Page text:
Edit: Also I've actually fact checked, and I couldn't find the 3 generals at all in Chinese astronomy (there is the stars), but Orion (the western version) isn't a single constellation in Chinese astronomy at all.
And going by that I don't see anything relates to a hunter.
Well that one is easy. Kinda. Chinese signs have many different readings. Looking at your link (edit: following from there to ), the sign used there (宿) reminds me of the signs used in xingqi, chinese chess, because the repeated use of the left part of the sign caught my eye.
The sign consists of three major parts. The lower left part of the sign is 亻 which is a short form of the obvious sign for person - 人. The rest is far to complex for me to learn on the spot. Wiktionary gives many translations for 宿 among which one means night guard duty, and one means highly regarded person.
It's the letter in the left (参) that is specific to Orion's belt, and it means "three". It's a fancier version of 三. So the whole name just means "constellation of the three".
I'm the person who suggested above that generals and hunters might be related. Having found no reference to any generals, I think this whole subthread is pointless.
> Having found no reference to any generals, I think this whole subthread is pointless.
I wouldn't be so quick to disregard the comment mentioning "generals". It might still be one folkloric reading.
> So the whole name just means "constellation of the three".
This could be a reduction.
> Actually, 宿 means "constellation" in this context
Maybe 参宿 was the first term using this, originally with a different poetic interpretation, reinterpreted to mean constellation.
Also, concerning houses, the sign is derived from a symbol that clearly looks like a house, but also like an up arrow. The stylized version simply looks like a roof. The sky is often metaphorically called a roof. Incidentally, I sill suspect a relation between sky, from (s)kew-, and ceiling, from kel-. If you compare this with the Egyptian hieroglyph for sky , there's a roof in there , too, with a bit of imagination.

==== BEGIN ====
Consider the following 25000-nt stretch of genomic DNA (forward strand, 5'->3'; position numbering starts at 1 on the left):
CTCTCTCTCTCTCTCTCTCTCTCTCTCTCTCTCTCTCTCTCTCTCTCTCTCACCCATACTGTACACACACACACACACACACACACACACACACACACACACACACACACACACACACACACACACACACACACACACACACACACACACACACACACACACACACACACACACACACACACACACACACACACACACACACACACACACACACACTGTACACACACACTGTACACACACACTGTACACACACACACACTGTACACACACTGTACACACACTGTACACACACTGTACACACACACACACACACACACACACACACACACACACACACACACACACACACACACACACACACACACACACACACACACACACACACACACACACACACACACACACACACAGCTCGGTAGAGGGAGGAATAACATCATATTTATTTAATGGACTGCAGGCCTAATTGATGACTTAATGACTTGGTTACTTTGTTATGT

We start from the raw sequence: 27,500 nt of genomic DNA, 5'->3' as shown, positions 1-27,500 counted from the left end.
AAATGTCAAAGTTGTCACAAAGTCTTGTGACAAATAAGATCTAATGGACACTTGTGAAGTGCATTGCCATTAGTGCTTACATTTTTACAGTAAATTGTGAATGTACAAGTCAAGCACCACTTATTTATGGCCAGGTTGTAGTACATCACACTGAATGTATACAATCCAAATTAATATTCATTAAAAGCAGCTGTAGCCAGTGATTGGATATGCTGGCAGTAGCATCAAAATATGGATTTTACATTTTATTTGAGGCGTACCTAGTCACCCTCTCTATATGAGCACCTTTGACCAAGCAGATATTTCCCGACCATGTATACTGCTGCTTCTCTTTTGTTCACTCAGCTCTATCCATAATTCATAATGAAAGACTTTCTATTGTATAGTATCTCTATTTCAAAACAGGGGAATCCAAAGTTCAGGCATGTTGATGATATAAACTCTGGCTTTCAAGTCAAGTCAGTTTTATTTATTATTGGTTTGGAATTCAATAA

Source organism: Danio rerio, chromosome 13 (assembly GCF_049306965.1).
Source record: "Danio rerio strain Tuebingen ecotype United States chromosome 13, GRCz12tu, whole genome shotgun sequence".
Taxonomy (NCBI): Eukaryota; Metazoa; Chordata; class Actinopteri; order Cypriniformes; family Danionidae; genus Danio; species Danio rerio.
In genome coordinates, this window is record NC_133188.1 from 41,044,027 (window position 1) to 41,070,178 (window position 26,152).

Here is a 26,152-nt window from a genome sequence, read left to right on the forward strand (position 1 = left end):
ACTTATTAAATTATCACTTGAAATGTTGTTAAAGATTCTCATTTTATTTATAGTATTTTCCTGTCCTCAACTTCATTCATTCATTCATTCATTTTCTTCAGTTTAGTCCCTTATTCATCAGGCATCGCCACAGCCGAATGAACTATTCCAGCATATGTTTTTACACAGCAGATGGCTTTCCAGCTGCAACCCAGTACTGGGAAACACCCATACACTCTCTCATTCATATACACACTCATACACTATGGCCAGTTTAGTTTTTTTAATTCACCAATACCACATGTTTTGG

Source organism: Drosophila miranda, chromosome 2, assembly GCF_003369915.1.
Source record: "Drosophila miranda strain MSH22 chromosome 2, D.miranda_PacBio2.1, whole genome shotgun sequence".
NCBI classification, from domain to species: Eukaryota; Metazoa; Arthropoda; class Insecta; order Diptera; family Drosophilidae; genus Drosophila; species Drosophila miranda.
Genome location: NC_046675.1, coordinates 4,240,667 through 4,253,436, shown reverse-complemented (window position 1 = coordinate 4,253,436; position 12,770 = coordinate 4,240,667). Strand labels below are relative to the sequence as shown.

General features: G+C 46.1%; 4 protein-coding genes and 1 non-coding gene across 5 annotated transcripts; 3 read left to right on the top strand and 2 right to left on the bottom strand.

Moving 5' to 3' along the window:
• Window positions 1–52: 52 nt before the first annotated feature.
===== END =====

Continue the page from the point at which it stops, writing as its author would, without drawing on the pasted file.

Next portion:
The zodiac originates with the babylonians, but some/most of the constellations were derived from even older sources, as many as 10k+ years old, according to wiki.
Okay, so that proved nothing and we're dealing with fantasy.... ramble, ramble.
While a supernova visible from Earth in daytime is not impossible (when Betelgeuse finally dies we'll likely see it during the day; SN 1006 was seen during the day and at night was about as bright as a quarter moon), it certainly wouldn't be bright enough to be considered a "second sun" unless it was close enough to irradiate us with gamma rays that could do vast damage to existing life.
I mean it's just a sketch on a stone without any further documentation.
Could it not be that these were just two kids playing and drawing something random on a stone?
1. They found a specific nebula in the position of the stars depicted by the constellations on the stone.
2. The supernova that created the nebula would have been daytime-visible (and brighter than the moon at night).
3. The time that the supernova happened lines up with about the time that the stone etching was been made.
My great great grandfather carved his new into a rock in northern NJ back in the 1800s and through all of the years and weather, it's still there, totally intact. True story.
Characteristics for the Occurrence of a High-Current, Z-Pinch Aurora as Recorded in Antiquity
Characteristics for the Occurrence of a High-Current
Z-Pinch Aurora as Recorded in Antiquity Part II: Directionality and Source
Some stuff out there can end up brighter than the sun, too:
Edit: those may have been Iridium flares that you saw.
It is possible from observed supernova remnants to have a pretty good estimate of when the star exploded, esp. when it is relatively 'recent', astronomically speaking.
Or maybe a careful plan for a hunt trip lasting for two whole days. Who knows?.